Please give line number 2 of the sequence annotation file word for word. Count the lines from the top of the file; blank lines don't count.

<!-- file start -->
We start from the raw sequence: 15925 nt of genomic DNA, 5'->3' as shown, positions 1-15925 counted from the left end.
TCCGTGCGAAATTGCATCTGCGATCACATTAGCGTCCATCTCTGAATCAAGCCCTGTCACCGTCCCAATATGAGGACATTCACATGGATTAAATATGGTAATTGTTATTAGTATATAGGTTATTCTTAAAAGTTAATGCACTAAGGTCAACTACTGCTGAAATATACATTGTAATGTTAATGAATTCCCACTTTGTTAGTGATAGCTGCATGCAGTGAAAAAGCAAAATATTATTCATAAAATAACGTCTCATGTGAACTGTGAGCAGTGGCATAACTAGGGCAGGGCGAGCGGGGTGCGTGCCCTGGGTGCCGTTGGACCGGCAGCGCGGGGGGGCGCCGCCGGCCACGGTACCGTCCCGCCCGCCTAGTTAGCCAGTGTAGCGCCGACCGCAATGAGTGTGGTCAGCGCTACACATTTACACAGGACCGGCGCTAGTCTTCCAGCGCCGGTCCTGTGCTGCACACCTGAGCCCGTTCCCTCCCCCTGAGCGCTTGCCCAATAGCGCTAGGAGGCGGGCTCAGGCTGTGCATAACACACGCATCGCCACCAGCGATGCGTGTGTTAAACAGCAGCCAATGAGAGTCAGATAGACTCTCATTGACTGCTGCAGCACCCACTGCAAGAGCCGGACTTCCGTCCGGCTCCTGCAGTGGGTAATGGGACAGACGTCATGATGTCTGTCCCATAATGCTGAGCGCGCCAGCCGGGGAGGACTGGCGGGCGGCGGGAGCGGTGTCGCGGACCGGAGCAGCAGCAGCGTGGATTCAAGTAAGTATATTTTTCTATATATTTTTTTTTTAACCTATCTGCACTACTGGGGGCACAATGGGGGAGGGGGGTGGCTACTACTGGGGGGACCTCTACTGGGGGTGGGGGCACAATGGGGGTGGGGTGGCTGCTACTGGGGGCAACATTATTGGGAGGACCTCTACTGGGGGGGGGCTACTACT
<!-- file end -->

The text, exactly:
TCCGTGCGAAATTGCATCTGCGATCACATTAGCGTCCATCTCTGAATCAAGCCCTGTCACCGTCCCAATATGAGGACATTCACATGGATTAAATATGGTAATTGTTATTAGTATATAGGTTATTCTTAAAAGTTAATGCACTAAGGTCAACTACTGCTGAAATATACATTGTAATGTTAATGAATTCCCACTTTGTTAGTGATAGCTGCATGCAGTGAAAAAGCAAAATATTATTCATAAAATAACGTCTCATGTGAACTGTGAGCAGTGGCATAACTAGGGCAGGGCGAGCGGGGTGCGTGCCCTGGGTGCCGTTGGACCGGCAGCGCGGGGGGGCGCCGCCGGCCACGGTACCGTCCCGCCCGCCTAGTTAGCCAGTGTAGCGCCGACCGCAATGAGTGTGGTCAGCGCTACACATTTACACAGGACCGGCGCTAGTCTTCCAGCGCCGGTCCTGTGCTGCACACCTGAGCCCGTTCCCTCCCCCTGAGCGCTTGCCCAATAGCGCTAGGAGGCGGGCTCAGGCTGTGCATAACACACGCATCGCCACCAGCGATGCGTGTGTTAAACAGCAGCCAATGAGAGTCAGATAGACTCTCATTGACTGCTGCAGCACCCACTGCAAGAGCCGGACTTCCGTCCGGCTCCTGCAGTGGGTAATGGGACAGACGTCATGATGTCTGTCCCATAATGCTGAGCGCGCCAGCCGGGGAGGACTGGCGGGCGGCGGGAGCGGTGTCGCGGACCGGAGCAGCAGCAGCGTGGATTCAAGTAAGTATATTTTTCTATATATTTTTTTTTTAACCTATCTGCACTACTGGGGGCACAATGGGGGAGGGGGGTGGCTACTACTGGGGGGACCTCTACTGGGGGTGGGGGCACAATGGGGGTGGGGTGGCTGCTACTGGGGGCAACATTATTGGGAGGACCTCTACTGGGGGGGGGCTACTACT